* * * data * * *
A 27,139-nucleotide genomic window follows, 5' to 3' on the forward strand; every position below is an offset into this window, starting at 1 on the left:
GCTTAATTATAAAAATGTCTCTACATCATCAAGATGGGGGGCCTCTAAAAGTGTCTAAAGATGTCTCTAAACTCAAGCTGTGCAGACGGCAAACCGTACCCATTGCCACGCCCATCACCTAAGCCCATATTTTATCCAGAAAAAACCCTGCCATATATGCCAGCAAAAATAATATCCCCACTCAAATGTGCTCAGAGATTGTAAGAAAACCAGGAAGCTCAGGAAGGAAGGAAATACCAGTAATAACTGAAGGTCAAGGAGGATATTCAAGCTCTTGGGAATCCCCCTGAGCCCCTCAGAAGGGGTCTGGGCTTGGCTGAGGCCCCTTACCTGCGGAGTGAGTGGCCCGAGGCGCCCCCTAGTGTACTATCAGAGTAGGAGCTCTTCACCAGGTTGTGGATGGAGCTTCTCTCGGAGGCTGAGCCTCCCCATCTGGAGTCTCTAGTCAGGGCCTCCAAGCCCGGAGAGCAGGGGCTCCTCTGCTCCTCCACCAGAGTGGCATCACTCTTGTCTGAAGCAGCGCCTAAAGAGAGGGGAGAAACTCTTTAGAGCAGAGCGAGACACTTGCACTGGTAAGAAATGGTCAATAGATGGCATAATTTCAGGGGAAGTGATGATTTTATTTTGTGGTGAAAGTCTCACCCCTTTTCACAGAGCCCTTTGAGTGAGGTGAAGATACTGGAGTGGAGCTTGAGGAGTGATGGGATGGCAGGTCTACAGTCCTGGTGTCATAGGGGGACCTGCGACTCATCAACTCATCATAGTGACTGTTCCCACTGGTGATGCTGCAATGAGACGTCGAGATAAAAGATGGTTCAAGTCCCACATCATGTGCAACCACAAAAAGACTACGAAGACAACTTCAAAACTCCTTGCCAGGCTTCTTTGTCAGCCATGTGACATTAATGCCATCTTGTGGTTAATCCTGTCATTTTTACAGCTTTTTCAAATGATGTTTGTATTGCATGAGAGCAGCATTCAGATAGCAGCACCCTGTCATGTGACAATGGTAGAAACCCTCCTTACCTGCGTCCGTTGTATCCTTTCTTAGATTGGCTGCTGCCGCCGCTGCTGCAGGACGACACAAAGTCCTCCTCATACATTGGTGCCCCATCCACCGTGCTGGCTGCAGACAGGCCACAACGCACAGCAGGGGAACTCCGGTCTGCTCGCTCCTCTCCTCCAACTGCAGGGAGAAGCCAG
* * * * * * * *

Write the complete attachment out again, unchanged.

A 27,139-nucleotide genomic window follows, 5' to 3' on the forward strand; every position below is an offset into this window, starting at 1 on the left:
GCTTAATTATAAAAATGTCTCTACATCATCAAGATGGGGGGCCTCTAAAAGTGTCTAAAGATGTCTCTAAACTCAAGCTGTGCAGACGGCAAACCGTACCCATTGCCACGCCCATCACCTAAGCCCATATTTTATCCAGAAAAAACCCTGCCATATATGCCAGCAAAAATAATATCCCCACTCAAATGTGCTCAGAGATTGTAAGAAAACCAGGAAGCTCAGGAAGGAAGGAAATACCAGTAATAACTGAAGGTCAAGGAGGATATTCAAGCTCTTGGGAATCCCCCTGAGCCCCTCAGAAGGGGTCTGGGCTTGGCTGAGGCCCCTTACCTGCGGAGTGAGTGGCCCGAGGCGCCCCCTAGTGTACTATCAGAGTAGGAGCTCTTCACCAGGTTGTGGATGGAGCTTCTCTCGGAGGCTGAGCCTCCCCATCTGGAGTCTCTAGTCAGGGCCTCCAAGCCCGGAGAGCAGGGGCTCCTCTGCTCCTCCACCAGAGTGGCATCACTCTTGTCTGAAGCAGCGCCTAAAGAGAGGGGAGAAACTCTTTAGAGCAGAGCGAGACACTTGCACTGGTAAGAAATGGTCAATAGATGGCATAATTTCAGGGGAAGTGATGATTTTATTTTGTGGTGAAAGTCTCACCCCTTTTCACAGAGCCCTTTGAGTGAGGTGAAGATACTGGAGTGGAGCTTGAGGAGTGATGGGATGGCAGGTCTACAGTCCTGGTGTCATAGGGGGACCTGCGACTCATCAACTCATCATAGTGACTGTTCCCACTGGTGATGCTGCAATGAGACGTCGAGATAAAAGATGGTTCAAGTCCCACATCATGTGCAACCACAAAAAGACTACGAAGACAACTTCAAAACTCCTTGCCAGGCTTCTTTGTCAGCCATGTGACATTAATGCCATCTTGTGGTTAATCCTGTCATTTTTACAGCTTTTTCAAATGATGTTTGTATTGCATGAGAGCAGCATTCAGATAGCAGCACCCTGTCATGTGACAATGGTAGAAACCCTCCTTACCTGCGTCCGTTGTATCCTTTCTTAGATTGGCTGCTGCCGCCGCTGCTGCAGGACGACACAAAGTCCTCCTCATACATTGGTGCCCCATCCACCGTGCTGGCTGCAGACAGGCCACAACGCACAGCAGGGGAACTCCGGTCTGCTCGCTCCTCTCCTCCAACTGCAGGGAGAAGCCAG